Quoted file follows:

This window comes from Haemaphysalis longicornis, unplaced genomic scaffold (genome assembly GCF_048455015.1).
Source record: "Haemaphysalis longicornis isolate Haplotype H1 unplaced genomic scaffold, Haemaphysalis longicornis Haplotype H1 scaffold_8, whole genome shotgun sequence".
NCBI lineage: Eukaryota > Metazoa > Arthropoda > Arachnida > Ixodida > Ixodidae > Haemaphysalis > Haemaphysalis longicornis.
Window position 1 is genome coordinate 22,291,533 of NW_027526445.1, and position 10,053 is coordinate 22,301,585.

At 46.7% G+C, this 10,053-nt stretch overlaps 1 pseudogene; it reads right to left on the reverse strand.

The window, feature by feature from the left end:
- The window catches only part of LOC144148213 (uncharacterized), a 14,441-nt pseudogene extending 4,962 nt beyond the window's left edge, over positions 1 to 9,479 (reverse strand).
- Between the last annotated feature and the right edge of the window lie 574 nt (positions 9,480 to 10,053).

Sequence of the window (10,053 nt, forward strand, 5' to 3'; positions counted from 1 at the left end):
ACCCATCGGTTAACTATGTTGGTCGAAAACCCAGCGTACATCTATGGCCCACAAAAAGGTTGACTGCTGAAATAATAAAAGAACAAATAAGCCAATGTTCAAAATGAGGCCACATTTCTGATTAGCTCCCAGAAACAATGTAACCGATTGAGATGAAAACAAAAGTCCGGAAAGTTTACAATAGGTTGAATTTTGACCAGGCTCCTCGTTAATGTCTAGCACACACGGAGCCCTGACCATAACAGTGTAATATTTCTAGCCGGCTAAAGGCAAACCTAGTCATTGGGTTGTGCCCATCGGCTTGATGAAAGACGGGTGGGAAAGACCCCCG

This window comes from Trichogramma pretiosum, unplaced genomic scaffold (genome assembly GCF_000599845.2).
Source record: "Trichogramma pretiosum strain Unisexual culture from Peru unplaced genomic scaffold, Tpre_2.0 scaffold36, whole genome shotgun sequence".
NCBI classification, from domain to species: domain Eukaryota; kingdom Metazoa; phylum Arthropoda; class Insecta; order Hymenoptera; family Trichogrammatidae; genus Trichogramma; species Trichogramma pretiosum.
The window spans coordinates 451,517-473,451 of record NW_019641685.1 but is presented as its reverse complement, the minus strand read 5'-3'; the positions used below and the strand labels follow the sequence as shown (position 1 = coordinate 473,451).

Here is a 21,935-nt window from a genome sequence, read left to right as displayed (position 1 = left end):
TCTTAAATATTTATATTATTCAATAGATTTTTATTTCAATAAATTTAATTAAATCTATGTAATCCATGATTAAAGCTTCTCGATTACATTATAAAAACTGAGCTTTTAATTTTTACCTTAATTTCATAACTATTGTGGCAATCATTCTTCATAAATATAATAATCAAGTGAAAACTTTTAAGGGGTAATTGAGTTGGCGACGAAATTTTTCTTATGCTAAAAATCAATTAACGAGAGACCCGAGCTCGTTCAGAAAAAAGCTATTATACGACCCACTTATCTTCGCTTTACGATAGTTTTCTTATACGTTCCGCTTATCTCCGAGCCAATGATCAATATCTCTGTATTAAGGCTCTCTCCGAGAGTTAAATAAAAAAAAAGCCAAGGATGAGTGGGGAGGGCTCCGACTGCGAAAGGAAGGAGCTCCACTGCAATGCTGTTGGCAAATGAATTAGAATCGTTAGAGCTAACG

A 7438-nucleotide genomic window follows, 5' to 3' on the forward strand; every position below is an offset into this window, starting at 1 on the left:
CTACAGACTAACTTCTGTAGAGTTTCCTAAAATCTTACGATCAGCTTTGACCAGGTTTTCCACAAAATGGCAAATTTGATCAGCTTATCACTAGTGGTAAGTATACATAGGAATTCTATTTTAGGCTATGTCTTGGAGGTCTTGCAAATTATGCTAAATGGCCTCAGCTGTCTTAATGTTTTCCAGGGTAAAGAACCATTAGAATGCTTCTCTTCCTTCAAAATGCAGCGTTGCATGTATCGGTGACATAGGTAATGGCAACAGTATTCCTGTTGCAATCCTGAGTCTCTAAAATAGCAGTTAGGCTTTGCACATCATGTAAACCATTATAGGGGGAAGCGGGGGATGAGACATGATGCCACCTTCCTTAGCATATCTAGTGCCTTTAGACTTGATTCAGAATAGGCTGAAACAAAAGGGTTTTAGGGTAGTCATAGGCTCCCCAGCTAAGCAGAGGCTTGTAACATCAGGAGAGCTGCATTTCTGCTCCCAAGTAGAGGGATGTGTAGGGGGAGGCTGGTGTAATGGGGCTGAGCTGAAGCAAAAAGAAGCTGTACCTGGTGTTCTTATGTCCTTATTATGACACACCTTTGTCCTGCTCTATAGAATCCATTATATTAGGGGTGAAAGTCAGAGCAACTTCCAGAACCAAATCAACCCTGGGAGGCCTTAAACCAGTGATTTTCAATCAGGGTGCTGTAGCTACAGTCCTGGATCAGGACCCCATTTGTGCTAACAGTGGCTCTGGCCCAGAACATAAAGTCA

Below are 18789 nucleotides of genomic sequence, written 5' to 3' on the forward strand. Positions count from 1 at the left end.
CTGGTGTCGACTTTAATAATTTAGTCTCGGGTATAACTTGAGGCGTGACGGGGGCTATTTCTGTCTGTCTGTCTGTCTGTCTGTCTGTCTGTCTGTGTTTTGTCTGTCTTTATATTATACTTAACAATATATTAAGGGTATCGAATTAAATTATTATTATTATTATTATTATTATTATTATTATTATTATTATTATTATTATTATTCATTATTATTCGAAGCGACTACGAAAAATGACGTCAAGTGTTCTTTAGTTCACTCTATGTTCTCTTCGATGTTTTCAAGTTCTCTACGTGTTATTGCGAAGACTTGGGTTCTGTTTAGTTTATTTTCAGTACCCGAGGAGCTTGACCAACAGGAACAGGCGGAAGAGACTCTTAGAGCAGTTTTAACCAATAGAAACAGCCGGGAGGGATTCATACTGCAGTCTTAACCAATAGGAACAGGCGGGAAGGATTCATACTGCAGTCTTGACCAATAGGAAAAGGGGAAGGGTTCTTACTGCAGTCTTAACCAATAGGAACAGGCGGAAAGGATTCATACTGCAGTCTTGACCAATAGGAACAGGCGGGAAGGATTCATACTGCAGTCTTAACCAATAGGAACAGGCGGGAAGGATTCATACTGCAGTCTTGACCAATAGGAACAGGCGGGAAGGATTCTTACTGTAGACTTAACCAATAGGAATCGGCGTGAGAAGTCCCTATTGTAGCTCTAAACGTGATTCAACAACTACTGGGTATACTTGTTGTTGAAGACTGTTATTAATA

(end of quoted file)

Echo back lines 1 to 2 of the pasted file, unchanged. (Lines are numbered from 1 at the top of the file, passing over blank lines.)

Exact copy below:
This window comes from Haemaphysalis longicornis, unplaced genomic scaffold (genome assembly GCF_048455015.1).
Source record: "Haemaphysalis longicornis isolate Haplotype H1 unplaced genomic scaffold, Haemaphysalis longicornis Haplotype H1 scaffold_8, whole genome shotgun sequence".